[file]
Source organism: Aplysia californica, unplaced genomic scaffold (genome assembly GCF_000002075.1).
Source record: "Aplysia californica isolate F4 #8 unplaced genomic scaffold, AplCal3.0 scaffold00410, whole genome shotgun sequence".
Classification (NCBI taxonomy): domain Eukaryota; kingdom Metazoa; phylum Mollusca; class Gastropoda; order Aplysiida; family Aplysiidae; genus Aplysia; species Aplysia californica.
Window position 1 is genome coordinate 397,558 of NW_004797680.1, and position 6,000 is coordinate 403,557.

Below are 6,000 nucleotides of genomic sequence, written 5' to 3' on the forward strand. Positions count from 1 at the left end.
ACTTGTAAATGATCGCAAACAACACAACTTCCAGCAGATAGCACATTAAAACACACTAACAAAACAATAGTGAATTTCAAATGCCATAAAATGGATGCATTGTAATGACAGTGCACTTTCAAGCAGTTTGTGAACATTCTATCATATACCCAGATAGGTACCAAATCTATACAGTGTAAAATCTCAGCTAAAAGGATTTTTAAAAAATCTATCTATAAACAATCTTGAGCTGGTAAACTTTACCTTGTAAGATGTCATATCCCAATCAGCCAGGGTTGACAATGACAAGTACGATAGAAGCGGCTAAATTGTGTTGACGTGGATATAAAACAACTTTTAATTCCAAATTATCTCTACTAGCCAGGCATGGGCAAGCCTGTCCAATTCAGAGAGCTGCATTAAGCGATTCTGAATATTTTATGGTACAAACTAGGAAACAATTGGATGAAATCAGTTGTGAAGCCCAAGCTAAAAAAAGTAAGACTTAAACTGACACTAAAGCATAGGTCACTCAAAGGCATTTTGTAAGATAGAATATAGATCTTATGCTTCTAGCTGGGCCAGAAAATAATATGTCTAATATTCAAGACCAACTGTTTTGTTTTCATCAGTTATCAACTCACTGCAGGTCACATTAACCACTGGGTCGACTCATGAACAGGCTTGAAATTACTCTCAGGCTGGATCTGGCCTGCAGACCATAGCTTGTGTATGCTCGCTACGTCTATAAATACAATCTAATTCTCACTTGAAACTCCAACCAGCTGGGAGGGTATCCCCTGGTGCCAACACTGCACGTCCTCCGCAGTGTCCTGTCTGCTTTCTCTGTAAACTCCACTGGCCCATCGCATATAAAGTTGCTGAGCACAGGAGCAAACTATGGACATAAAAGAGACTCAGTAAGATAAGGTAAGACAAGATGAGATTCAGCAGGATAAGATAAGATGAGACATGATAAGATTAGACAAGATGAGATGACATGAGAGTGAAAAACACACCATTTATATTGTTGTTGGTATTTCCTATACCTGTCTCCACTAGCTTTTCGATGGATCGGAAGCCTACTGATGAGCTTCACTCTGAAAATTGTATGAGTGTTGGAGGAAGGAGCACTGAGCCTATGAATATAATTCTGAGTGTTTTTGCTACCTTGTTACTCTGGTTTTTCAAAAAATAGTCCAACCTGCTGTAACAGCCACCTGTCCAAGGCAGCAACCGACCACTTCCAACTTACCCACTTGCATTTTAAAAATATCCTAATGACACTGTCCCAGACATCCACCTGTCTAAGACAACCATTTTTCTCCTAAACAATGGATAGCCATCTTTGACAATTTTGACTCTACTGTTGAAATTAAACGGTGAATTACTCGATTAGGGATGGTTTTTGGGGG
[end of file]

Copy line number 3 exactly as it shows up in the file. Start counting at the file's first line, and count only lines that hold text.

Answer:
Classification (NCBI taxonomy): domain Eukaryota; kingdom Metazoa; phylum Mollusca; class Gastropoda; order Aplysiida; family Aplysiidae; genus Aplysia; species Aplysia californica.